Aria Umezawa: Opera 5's Die Fledermaus, with surprises
June 8-11 at Toronto's 918 Bathurst, Opera 5 presents Die Fledermaus, that beloved, waltz-tastic tale of parties and blackmail. Rachel Krehm and Michael Barrett star as Rosalinde and Eisenstein, sharing the stage with Julie Ludwig as Adele, Keith Lam as Falke, and Erin Lawson as the heiress Oksana Orlofsky. Of course, in Opera 5 fashion, this Die Fledermaus is updated, interactive, and audiences will meet a very special guest, by the name of Pearle Harbour.Read More
Powerful stuff: the Elizabeth Krehm Memorial Concert
Last night's Elizabeth Krehm Memorial Concert at Metropolitan United Church was a grand, cathartic experience. Elizabeth Krehm passed away in 2012, after spending a month in St. Michael's Hospital Intensive Care Unit; since 2013, the Krehm family has been holding benefit concerts, donating 100% of the money raised to the ICU in Elizabeth Krehm's name. This year was Mahler's 2nd, his "Resurrection" Symphony, with Evan Mitchell leading the Canzona Chamber Players Orchestra, the Pax Christi Chorale, and soloists Michèle Bogdanowicz and Rachel Krehm.Read More
Mahler's 2nd: in memory of Elizabeth Krehm
Opera 5 Artistic Director Rachel Krehm and her family present a benefit concert to raise funds for St. Michael's Hospital, where Rachel's sister Elizabeth passed away on November 17, 2012 at the age of 22. The concert is part of an annual series started by the Krehm family in 2013, in honour of Elizabeth and of the wonderful care she received from the doctors and nurses of St. Michael's Hospital.Read More
Check out: Opera 5
Artistic Director Aria Umezawa and General Director Rachel Krehm, also known as the ladies of Opera 5, said to me that although they take their work and their art very seriously, they don't take themselves seriously. I think that's a great way to sum up Opera 5, a Toronto-based company that creates a full opera-going experience for its audiences. They commission new works, put up rarely heard operas, and pair their performances with food, drink, and atmosphere suggestive of the evening's entertainment.Read More
Does new opera raise the bar for performers?
In a competitive industry, I'm fine with the concept of promoting singers who have acting skills and can learn music fast enough to fit into the woefully short rehearsal time many companies are afforded. Survival of the fittest, I say, and new opera is a beautiful and direct route to honing those skills.Read More
Spotlight on: Maika'i Nash
Maika'i Nash is one of Canada's busiest pianists and vocal coaches. He is the Resident Music Director of Opera 5, and he has worked with singers in Toronto, Montréal, and New York City, making his debut at Carnegie Hall's Weill Recital Hall this past season with soprano Andrey Luna.Read More
The Case for Nomadic Opera
I'm always an advocate of up-close theatre, but the need for large-scale, overwhelming productions of Verdi, Wagner, and the likes, is legitimate. But what would happen if Canada's larger opera companies took a portion of their productions out of their main stage?Read More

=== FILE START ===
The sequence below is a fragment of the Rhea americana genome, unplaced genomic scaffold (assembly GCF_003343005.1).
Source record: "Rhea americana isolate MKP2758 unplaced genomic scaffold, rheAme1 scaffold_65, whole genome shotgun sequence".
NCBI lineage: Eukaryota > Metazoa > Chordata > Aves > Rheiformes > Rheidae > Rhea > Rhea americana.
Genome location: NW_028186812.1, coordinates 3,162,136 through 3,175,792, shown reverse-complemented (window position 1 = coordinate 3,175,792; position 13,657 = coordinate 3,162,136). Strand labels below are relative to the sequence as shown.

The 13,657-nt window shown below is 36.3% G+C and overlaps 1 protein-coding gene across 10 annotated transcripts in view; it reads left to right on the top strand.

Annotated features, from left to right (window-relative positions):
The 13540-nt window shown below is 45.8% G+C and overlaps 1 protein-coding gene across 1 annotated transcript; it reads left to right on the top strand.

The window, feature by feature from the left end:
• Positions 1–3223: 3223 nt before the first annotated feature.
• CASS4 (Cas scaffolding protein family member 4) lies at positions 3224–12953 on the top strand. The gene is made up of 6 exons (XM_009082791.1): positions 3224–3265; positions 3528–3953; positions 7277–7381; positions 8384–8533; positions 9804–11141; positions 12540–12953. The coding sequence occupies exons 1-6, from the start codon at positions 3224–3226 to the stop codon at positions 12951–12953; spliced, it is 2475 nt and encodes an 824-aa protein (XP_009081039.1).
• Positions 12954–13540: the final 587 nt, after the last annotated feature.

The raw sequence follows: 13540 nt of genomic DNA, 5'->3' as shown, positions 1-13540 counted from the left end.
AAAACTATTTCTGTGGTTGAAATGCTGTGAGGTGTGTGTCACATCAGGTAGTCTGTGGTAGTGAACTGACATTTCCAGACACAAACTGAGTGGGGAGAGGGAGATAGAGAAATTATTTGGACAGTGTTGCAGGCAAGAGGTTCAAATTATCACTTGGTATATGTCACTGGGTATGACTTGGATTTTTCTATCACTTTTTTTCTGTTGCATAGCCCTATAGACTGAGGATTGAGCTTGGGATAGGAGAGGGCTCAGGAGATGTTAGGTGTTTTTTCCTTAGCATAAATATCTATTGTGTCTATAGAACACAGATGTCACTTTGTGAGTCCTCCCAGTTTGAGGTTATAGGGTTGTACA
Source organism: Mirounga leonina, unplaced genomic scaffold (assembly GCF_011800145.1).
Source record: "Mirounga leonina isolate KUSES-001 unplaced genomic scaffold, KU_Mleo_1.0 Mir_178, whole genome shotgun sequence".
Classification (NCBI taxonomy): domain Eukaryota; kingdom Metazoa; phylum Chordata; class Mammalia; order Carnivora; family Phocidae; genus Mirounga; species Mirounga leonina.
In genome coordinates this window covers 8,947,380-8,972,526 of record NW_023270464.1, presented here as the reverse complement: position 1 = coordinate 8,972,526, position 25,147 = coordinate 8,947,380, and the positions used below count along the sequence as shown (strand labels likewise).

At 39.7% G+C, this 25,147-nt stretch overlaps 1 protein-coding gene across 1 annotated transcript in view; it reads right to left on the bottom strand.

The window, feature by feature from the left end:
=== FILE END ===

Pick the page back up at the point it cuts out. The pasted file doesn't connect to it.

In review: Modern (Family) Opera
Last night Opera 5 opened their double bill, Modern (Family) Opera, which was made up of Ermanno Wolf-Ferrari’s Il segreto di Susanna and the world première of Darren Russo’s new opera, Storybook. Stage directors Grace Smith (Wolf-Ferrari) and Opera 5 Artistic Director Aria Umezawa shared the double bill, bringing their unique styles to two pieces that couldn’t have been more different.Read More
Stuff to see in January
My January concert-going schedule is filling up nicely. I offer up a quick list of stuff I’m seeing this month in Toronto, in the hopes that I’ll see you guys there.Read More
In recital: Lucia Cesaroni and Adrian Kramer
Coming up in Toronto next month: two Canadian singers team up in recital. Tenor Adrian Kramer, soprano Lucia Cesaroni and pianist Maika'i Nash present Extensions of Us: Melody and Movement.Read More
In review: Offenbach/Hahn
Last night was opening night at the New Theatre Alliance Française de Toronto for Opera 5's (check out their Opera Cheats) season opener: a romp through the French obsession with the Far East during the 19th century. We were treated to a double bill of Île du rêve by Reynaldo Hahn and Ba-Ta-Clan By Jacques Offenbach, two very different pieces that not only show the varied differences of the East's influence on Western music, but also the versatility of a stellar cast of darn fine singers.Read More
Opera 5's Aria Umezawa on Offenbach/Hahn
This weekend, Opera 5 puts up their fall show, a double bill featuring Reynaldo Hahn's L'île du rêve and Jacques Offenbach's Ba-ta-clan. Opera 5 is all about combining art forms (including the beloved culinary arts!), and I was curious about this pairing of Hahn's "idylle polynésienne" and Offenbach's "chinoiserie musicale".Read More
Opera Gossip is the best Gossip
I heard some interesting news through that long and winding operatic grapevine: Toronto's small and mighty opera companies are banding together! There are some great creative minds behind this indie opera collective, and the possibilities are even greater. By forming a collective, the companies will be able to share resources like performance venues, audition space, and their respective contact lists of singers.Read More